- The Washington Times - Thursday, December 1, 2016

In the name of saving the environment, thousands of green activists fighting to stop the Dakota Access pipeline are making a huge mess.

Those familiar with the camps near Cannon Ball, North Dakota, increasingly are distressed over the pits of human waste and garbage pockmarking the formerly pristine prairie revered by the Standing Rock Sioux as sacred ancestral land.

Rob Keller, spokesman for the Morton County Sheriff’s Department, said the protesters are “saying one thing and doing another” when it comes to safeguarding the environment.

“We’ve seen pictures of trenches and the garbage thrown in there. So that’s protecting the land?” Mr. Keller said. “And then the snow came in, and I’m sure it’s just a muddy mess now, because that’s river-bottom water, which is silt. It will be a mess.”

Even Standing Rock Sioux Chairman David Archambault II, who has urged protesters to come “stand with Standing Rock” against the pipeline, is disgusted with how the environmental activists living in the camps have treated the federal property.

“Before this entire movement started, that was some of the most beautiful land around,” Mr. Archambault told the news website Vice. “There was a place down there where eagles, over 100 eagles would come and land. There were game down there — deer, pheasants, elk, geese. Now, it’s occupied by people. And when masses of people come to one place, we don’t take care of it.”

What’s especially alarming is that the camps are located in a flood plain, meaning that the waste and garbage will be carried into the Cannonball River and the water supply as the snow melts and submerges the area.

Mr. Archambault compared the environmental damage inflicted by the protesters to that of fossil fuel companies.

“We’re no different than the oil company, if we’re fighting for water,” said Mr. Archambault. “What’s going to happen when people leave? Who has to clean it up? Who has to refurbish it? It’s going to be us, the people who live here.”

National environmental groups backing the protest, including Earthjustice, the Sierra Club, 350.org and the Indigenous Environmental Network, did not respond to requests asking for comment, but Greenpeace did.

Greenpeace spokesman Perry Wheeler said the blame for any damage lies with those behind the $3.8 billion, 1,172-mile project, which Energy Transfer Partners is building almost entirely on private land in order to transport oil from the Bakken field in North Dakota to Illinois.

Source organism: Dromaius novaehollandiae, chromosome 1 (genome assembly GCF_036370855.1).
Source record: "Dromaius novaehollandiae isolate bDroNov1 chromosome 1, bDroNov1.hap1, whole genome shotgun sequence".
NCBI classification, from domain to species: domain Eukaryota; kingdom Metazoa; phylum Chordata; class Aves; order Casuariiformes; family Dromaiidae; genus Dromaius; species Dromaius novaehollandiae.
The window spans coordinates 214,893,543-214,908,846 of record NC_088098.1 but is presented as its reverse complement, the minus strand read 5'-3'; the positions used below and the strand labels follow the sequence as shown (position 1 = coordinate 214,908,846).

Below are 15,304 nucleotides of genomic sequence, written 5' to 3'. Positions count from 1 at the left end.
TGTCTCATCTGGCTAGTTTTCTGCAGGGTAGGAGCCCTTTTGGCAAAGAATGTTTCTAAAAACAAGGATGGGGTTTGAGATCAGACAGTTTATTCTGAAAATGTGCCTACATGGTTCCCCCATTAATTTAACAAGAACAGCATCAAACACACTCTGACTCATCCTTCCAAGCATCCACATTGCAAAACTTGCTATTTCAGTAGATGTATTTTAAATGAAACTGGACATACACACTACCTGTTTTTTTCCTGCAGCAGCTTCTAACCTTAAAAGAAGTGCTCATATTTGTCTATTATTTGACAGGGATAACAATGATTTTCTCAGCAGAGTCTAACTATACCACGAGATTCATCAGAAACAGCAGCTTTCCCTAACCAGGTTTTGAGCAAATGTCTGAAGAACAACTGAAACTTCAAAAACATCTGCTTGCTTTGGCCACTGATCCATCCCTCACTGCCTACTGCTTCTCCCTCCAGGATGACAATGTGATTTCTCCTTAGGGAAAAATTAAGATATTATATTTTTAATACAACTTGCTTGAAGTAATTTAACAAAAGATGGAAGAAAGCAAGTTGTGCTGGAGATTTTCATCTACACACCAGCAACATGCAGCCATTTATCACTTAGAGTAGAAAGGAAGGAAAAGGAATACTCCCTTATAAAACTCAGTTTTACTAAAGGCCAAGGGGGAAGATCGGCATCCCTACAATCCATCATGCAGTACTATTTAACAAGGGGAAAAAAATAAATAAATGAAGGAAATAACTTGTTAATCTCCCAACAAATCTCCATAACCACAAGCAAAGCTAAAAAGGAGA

“Any environmental concerns sit at the feet of the pipeline decision-makers,” Mr. Wheeler said in an email.

After issuing an easement for a 1,100-foot stretch of federal land in North Dakota, the U.S. Army Corps of Engineers is stalling the project as it reviews the tribe’s concerns. The four-state pipeline is about 90 percent complete.

“The best way to ensure the Standing Rock Sioux Tribe and our earth are treated the right way is for the Administration to stop what should have never started,” said Mr. Wheeler.

State and local officials say they are worried about the environmental damage to the area, but there’s only so much they can do, given that the camps are on federal land.

Scott A. Radig, director of the state division of waste management, said he sent a letter with photos of protesters dumping and burning waste in pits to the U.S. Army Corps of Engineers, which has jurisdiction over the area, but that he has heard nothing back. That was in September.

“They did not respond to us,” said Mr. Radig. “It is federal land, but even though it’s federal land, they still have to follow state laws on state management practices.”

The Army Corps, Interior Department and Environmental Protection Agency did not respond immediately to a request for comment.

Mr. Radig said he has been in contact with Alison Two Bears, the tribe’s environmental director.

“She said that when the camp was closed that they would send us their plan for making sure the site is cleaned up and restored to its original conditions,” he said.

Despite its hard line on other environmental transgressors, the Obama administration has given the protesters a pass on camps north of the Cannonball River, allowing them to remain illegally for months and insisting the activists will not be removed forcibly if they defy a Monday deadline to leave.

“They’re on [what] I’ll call a federal refuge because the Army Corps and the Obama administration have refused to demand that they leave that federal land,” North Dakota Lt. Gov. Drew Wrigley said in a Thursday interview with WDAY-AM’s Rob Port.

“We’ve had no authority to go in and remove them,” said Mr. Wrigley, a Republican. “But now the Army Corps is saying they have to leave by the fifth. We’ll see.”

This week’s snowstorm and subfreezing temperatures have done what the administration has not by motivating many activists to leave their tents, teepees and campers and return home, or at least check into the reservation hotel and casino.

Even some activists are fed up with the sanitation of the camps, criticizing outsiders who have treated the protest as a hippie festival instead of helping keep the area clean.

“When Chairman Archambault talks about the destruction of the land with pitching of tents, digging pits in Mother Earth, the garbage and human waste, he is correct,” Yvette Hatchere wrote on the Red Warrior Camp’s Facebook page.

“How would some of you feel if we camped in your backyard & left garbage behind and left holes in the ground,” she said. “Well, he feels the same way. Pick up your garbage and find ways to get rid of it.”

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